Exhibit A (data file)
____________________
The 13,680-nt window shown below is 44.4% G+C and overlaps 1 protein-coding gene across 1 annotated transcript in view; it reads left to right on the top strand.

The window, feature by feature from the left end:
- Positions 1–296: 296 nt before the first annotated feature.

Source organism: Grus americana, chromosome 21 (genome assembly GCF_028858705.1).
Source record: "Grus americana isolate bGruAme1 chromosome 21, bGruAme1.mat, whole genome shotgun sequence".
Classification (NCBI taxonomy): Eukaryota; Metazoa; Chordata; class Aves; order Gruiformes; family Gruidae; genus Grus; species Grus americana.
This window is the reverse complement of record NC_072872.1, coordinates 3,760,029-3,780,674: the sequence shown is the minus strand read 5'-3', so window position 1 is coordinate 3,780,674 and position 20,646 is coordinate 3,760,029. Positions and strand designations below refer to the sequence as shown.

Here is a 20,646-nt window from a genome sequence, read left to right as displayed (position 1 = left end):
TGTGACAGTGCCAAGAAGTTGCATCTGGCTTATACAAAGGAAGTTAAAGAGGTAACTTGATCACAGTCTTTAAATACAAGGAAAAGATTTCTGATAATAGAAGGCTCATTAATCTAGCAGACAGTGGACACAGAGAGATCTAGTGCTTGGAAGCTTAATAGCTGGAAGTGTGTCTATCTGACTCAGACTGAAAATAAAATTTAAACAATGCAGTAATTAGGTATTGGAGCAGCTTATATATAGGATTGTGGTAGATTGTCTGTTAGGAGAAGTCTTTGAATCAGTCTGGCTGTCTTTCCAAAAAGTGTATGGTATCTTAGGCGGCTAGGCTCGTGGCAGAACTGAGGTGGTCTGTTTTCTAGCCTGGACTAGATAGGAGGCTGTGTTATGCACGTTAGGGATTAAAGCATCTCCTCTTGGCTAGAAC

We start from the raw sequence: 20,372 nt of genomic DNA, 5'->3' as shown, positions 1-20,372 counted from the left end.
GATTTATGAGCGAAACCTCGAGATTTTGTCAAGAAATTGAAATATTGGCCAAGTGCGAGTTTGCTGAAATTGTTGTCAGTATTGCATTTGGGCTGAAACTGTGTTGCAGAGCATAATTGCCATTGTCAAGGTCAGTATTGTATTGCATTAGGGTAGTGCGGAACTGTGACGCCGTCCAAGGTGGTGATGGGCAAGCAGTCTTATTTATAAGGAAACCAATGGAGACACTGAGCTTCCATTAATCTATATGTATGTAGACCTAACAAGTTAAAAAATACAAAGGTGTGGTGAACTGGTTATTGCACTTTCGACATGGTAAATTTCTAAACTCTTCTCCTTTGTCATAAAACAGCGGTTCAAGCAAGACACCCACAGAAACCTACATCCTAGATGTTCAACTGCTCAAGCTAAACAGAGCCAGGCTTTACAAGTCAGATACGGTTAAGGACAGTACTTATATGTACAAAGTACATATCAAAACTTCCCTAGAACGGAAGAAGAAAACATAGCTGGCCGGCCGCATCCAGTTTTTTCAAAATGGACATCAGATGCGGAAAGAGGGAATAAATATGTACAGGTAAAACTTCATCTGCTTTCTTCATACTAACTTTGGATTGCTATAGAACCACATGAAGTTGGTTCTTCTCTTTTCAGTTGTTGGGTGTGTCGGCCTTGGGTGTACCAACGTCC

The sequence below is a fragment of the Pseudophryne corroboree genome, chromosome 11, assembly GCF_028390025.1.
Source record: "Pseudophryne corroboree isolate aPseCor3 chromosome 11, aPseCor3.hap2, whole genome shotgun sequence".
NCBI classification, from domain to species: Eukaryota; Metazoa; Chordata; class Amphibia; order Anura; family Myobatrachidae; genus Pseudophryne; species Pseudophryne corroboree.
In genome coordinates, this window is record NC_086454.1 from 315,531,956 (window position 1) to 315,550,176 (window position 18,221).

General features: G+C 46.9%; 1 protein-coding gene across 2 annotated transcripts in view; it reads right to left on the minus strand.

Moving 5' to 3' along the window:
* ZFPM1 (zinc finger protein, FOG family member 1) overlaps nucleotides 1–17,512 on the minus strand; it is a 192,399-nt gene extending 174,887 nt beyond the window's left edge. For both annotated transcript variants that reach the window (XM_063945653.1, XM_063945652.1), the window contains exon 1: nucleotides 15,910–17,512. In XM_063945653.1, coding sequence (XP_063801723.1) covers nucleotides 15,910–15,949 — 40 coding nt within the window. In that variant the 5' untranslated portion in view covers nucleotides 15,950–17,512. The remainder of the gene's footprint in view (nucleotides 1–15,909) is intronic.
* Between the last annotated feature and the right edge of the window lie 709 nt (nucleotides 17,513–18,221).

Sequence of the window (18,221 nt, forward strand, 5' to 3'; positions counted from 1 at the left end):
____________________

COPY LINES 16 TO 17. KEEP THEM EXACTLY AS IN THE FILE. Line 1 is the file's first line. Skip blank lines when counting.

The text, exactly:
General features: G+C 46.9%; 1 protein-coding gene across 2 annotated transcripts in view; it reads right to left on the minus strand.

Moving 5' to 3' along the window: